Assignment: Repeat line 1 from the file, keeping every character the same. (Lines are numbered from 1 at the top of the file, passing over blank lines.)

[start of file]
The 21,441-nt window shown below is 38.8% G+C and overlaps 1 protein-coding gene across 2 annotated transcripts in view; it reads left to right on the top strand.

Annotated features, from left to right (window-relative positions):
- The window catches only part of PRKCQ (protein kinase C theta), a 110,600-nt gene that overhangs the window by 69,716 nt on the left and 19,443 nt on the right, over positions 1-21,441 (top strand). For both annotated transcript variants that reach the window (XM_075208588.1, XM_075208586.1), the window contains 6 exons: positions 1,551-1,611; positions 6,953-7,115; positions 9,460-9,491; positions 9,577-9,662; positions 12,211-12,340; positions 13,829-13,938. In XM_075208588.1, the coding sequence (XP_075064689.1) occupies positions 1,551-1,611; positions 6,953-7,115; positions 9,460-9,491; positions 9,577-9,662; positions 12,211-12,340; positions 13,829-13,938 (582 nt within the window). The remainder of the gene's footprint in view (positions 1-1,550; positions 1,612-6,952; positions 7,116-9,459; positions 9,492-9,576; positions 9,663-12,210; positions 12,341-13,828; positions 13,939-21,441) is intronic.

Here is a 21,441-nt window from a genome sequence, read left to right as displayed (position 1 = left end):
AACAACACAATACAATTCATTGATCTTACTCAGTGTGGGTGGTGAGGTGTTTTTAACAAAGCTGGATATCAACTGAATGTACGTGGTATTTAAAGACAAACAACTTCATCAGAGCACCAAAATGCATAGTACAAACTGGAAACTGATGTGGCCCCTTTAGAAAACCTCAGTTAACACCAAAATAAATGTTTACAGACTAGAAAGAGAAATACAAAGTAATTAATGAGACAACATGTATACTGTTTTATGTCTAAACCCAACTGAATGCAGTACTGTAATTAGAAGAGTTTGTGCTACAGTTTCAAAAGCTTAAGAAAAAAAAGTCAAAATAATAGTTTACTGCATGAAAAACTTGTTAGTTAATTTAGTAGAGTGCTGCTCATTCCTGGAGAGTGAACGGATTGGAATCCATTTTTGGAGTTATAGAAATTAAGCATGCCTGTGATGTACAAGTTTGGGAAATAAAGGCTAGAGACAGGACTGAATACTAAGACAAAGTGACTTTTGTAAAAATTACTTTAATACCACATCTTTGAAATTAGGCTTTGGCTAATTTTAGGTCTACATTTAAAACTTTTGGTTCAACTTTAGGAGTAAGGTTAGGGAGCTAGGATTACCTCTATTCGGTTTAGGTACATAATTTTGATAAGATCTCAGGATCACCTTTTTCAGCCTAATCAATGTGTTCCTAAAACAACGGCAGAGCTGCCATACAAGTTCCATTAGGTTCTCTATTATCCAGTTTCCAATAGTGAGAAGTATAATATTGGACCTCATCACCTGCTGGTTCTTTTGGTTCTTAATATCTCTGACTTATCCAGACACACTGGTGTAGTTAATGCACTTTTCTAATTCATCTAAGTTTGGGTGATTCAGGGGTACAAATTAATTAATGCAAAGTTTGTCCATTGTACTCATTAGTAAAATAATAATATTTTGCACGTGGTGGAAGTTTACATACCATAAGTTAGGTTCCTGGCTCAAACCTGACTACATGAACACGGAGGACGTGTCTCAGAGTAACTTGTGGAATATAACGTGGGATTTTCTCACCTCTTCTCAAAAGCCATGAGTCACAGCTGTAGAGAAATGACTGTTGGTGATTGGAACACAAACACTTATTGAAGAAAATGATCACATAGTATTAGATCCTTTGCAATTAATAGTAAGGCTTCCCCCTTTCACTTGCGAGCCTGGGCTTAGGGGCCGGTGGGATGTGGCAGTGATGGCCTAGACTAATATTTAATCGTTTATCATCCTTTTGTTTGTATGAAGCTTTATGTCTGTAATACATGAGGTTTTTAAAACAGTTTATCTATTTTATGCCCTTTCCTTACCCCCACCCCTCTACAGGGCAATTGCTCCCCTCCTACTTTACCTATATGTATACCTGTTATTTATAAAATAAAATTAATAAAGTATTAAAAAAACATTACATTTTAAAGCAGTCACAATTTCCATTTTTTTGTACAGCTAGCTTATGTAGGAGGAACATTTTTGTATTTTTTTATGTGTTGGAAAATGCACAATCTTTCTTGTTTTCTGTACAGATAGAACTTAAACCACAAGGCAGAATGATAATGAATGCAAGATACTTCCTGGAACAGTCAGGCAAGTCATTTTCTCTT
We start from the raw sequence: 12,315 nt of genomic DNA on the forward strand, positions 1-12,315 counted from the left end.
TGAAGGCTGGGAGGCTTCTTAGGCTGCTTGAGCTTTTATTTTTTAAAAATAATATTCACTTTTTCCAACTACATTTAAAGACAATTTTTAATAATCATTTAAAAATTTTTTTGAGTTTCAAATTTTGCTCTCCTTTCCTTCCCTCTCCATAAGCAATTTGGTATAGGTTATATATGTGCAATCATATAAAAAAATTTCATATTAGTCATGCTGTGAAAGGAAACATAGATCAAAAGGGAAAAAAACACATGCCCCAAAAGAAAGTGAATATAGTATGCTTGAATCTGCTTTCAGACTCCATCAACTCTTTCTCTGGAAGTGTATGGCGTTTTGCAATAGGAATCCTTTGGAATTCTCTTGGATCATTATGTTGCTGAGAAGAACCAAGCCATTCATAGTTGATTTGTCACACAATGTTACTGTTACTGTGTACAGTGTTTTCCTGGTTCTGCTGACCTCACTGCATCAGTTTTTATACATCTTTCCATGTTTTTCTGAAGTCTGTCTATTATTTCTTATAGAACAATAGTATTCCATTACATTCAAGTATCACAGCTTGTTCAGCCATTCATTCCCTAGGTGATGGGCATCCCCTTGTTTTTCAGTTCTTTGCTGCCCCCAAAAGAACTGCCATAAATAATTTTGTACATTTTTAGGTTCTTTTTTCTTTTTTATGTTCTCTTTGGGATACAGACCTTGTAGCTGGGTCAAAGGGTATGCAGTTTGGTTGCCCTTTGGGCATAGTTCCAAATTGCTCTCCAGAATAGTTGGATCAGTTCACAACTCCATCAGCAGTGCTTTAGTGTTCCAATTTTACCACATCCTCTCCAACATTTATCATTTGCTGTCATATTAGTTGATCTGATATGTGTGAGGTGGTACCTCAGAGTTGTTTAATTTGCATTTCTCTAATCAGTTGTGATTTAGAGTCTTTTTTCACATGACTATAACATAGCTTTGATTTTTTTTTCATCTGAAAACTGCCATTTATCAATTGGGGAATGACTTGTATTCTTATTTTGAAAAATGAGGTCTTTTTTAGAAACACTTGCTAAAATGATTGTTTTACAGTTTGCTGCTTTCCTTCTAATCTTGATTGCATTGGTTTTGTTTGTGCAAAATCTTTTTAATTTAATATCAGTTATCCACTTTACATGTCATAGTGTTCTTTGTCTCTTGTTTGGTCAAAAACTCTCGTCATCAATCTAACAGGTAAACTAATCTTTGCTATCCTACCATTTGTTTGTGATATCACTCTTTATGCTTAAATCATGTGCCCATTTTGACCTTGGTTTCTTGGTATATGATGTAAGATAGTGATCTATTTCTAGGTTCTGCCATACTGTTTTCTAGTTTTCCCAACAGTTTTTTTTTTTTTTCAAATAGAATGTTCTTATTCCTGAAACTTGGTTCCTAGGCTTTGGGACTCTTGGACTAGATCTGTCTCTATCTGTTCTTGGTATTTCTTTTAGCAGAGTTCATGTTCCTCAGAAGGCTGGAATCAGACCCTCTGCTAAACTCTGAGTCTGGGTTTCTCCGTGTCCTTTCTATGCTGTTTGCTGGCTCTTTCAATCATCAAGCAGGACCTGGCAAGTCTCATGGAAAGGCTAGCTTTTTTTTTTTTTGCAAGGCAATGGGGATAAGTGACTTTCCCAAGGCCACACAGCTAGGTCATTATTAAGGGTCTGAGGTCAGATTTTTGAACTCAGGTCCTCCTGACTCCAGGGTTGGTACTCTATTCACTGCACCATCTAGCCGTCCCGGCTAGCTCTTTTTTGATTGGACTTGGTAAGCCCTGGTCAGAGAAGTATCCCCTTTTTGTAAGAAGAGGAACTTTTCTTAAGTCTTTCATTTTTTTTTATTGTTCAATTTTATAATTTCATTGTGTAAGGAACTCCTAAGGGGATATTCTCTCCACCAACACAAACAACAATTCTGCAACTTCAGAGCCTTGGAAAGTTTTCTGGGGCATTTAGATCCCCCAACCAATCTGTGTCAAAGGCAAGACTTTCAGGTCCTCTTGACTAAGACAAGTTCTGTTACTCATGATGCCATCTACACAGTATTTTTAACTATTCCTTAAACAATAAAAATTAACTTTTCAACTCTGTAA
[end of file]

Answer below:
The 21,441-nt window shown below is 38.8% G+C and overlaps 1 protein-coding gene across 2 annotated transcripts in view; it reads left to right on the top strand.